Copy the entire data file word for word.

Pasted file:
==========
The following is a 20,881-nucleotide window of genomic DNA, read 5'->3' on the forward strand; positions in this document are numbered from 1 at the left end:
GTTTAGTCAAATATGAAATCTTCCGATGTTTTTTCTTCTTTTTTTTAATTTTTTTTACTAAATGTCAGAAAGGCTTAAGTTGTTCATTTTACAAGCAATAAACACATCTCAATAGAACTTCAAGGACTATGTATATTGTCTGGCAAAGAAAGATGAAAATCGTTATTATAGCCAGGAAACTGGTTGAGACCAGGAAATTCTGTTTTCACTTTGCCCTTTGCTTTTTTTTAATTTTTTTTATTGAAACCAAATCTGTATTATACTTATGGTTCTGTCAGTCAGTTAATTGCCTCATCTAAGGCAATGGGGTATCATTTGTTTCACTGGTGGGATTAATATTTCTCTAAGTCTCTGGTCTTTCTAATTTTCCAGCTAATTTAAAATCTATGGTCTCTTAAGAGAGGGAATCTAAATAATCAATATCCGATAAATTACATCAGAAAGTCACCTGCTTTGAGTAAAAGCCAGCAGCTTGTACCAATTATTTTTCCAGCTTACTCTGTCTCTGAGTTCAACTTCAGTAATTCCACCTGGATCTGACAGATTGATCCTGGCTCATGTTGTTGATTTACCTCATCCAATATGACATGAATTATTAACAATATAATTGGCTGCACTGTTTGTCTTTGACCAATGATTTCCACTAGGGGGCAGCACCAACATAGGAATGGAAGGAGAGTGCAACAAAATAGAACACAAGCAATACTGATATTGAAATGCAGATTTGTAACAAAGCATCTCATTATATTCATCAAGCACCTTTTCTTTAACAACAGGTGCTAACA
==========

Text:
The following is a 20,881-nucleotide window of genomic DNA, read 5'->3' on the forward strand; positions in this document are numbered from 1 at the left end:
GTTTAGTCAAATATGAAATCTTCCGATGTTTTTTCTTCTTTTTTTTAATTTTTTTTACTAAATGTCAGAAAGGCTTAAGTTGTTCATTTTACAAGCAATAAACACATCTCAATAGAACTTCAAGGACTATGTATATTGTCTGGCAAAGAAAGATGAAAATCGTTATTATAGCCAGGAAACTGGTTGAGACCAGGAAATTCTGTTTTCACTTTGCCCTTTGCTTTTTTTTAATTTTTTTTATTGAAACCAAATCTGTATTATACTTATGGTTCTGTCAGTCAGTTAATTGCCTCATCTAAGGCAATGGGGTATCATTTGTTTCACTGGTGGGATTAATATTTCTCTAAGTCTCTGGTCTTTCTAATTTTCCAGCTAATTTAAAATCTATGGTCTCTTAAGAGAGGGAATCTAAATAATCAATATCCGATAAATTACATCAGAAAGTCACCTGCTTTGAGTAAAAGCCAGCAGCTTGTACCAATTATTTTTCCAGCTTACTCTGTCTCTGAGTTCAACTTCAGTAATTCCACCTGGATCTGACAGATTGATCCTGGCTCATGTTGTTGATTTACCTCATCCAATATGACATGAATTATTAACAATATAATTGGCTGCACTGTTTGTCTTTGACCAATGATTTCCACTAGGGGGCAGCACCAACATAGGAATGGAAGGAGAGTGCAACAAAATAGAACACAAGCAATACTGATATTGAAATGCAGATTTGTAACAAAGCATCTCATTATATTCATCAAGCACCTTTTCTTTAACAACAGGTGCTAACA